Working with Ribbon Mahogany and Brazilian Cherry
From contributor B:
Contributor M is correct. You may not need any stain at all. I've worked many times with ribbon mahogany veneers and some African mahogany. It’s not graded as ribbon but can be very ribbon like (it can get real furry when planning/jointing). If anything, use a light water-based aniline dye to pop the grain.
I've used marine varnish, Sherwin Williams’s conversion varnish, deft and water-based poly and all have looked/worked great. I don't have any experience with the Brazilian cherry. As Contributor M said, make to use samples.
From contributor R:
Brazilian cherry is some hard wood, and if you’re going to mill it yourself you will have to have your planer blades and jointer blades and shaper blades re-sharpened once you’re done because they will be duller than dull. Aside from that, the woods should finish up quite well.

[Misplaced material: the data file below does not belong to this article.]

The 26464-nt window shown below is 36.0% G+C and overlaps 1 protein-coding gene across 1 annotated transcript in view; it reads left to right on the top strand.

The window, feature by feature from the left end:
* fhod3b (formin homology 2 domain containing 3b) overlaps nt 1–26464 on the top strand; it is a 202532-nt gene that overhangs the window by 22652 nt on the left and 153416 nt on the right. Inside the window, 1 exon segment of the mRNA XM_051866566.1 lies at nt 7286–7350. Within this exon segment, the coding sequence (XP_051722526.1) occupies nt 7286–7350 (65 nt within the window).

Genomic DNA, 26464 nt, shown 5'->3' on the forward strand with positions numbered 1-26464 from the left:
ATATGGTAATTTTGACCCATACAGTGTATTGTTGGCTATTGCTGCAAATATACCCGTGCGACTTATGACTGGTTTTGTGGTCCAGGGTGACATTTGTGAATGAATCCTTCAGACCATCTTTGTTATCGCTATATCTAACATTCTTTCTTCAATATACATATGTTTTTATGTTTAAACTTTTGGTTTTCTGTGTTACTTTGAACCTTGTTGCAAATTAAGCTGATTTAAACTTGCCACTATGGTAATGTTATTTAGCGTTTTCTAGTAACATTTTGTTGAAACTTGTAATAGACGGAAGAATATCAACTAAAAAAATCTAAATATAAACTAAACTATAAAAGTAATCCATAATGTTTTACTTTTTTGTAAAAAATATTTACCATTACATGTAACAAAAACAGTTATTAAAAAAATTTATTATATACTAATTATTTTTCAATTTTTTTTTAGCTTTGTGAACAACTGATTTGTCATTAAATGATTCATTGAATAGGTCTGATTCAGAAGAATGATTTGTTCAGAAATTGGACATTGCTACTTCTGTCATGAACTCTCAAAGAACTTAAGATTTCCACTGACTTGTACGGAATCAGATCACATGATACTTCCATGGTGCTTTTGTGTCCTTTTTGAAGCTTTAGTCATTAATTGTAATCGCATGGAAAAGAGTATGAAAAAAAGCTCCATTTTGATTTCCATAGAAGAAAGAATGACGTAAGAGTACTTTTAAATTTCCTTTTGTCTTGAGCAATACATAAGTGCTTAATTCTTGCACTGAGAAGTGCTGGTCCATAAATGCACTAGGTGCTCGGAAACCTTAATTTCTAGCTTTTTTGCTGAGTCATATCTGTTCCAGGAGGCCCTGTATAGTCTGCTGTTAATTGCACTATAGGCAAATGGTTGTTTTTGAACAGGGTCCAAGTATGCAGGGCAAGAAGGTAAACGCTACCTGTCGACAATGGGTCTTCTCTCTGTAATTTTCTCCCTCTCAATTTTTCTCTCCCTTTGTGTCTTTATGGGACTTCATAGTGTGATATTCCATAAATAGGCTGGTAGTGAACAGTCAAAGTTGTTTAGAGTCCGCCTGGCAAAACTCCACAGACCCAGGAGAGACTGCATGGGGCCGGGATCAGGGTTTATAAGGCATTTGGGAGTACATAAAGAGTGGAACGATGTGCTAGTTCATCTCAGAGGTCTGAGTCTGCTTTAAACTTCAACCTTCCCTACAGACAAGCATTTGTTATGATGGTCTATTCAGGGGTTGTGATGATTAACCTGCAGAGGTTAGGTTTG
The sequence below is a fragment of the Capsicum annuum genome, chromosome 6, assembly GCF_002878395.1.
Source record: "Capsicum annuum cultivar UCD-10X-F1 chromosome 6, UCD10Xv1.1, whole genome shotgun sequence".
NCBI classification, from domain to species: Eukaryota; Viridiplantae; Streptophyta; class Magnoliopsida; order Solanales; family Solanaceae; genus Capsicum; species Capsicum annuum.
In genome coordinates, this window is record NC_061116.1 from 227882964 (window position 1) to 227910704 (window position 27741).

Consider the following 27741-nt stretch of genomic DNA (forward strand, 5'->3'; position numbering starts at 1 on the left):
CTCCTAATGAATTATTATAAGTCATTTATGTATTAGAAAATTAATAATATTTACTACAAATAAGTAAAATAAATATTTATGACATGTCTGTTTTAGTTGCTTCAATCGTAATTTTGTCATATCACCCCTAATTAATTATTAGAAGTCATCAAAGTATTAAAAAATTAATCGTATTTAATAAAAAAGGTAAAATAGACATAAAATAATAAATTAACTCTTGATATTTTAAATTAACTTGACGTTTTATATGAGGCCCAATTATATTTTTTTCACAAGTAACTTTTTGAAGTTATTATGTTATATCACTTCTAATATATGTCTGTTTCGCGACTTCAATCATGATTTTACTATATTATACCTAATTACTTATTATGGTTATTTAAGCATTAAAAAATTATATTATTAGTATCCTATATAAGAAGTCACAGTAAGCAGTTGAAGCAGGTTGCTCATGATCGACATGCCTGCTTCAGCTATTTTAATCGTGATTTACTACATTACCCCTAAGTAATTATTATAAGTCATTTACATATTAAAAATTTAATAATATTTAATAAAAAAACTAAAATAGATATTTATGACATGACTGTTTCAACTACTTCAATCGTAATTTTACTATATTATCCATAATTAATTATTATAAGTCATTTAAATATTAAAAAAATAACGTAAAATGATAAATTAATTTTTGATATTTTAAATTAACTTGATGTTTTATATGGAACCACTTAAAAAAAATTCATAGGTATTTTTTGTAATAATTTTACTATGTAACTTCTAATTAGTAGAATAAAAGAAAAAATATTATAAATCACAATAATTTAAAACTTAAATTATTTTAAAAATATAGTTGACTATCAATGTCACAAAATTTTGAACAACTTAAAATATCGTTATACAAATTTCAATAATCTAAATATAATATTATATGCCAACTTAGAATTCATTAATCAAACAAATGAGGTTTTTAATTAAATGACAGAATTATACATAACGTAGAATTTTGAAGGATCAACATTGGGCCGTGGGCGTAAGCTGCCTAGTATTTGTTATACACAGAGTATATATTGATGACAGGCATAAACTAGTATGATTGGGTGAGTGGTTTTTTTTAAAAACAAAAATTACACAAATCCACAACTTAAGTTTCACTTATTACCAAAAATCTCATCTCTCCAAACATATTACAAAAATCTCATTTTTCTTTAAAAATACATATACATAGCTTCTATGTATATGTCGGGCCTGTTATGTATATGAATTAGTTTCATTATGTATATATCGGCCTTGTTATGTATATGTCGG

From contributor J:
The Brazilian cherry will be an adventure. I had no idea how hard it really is. You can only remove about 7-10 thousands with a new 36 grit belt in your wide belt sander. You have to have a very good nailer (fastco is the only one I know that can drive a nail in the stuff) with an extra driver on hand.
Also you cannot use color putty or other fillers on nail holes or bad joints because the wood changes color (just like regular cherry). Also, you might have to figure extra for hinges because it is so heavy. If you build face frame cabinets you won't be able to screw the frames together even with pilot drilling.
Would you like to add information to this article?
Interested in writing or submitting an article?
Have a question about this article?
Have you reviewed the related Knowledge Base areas below?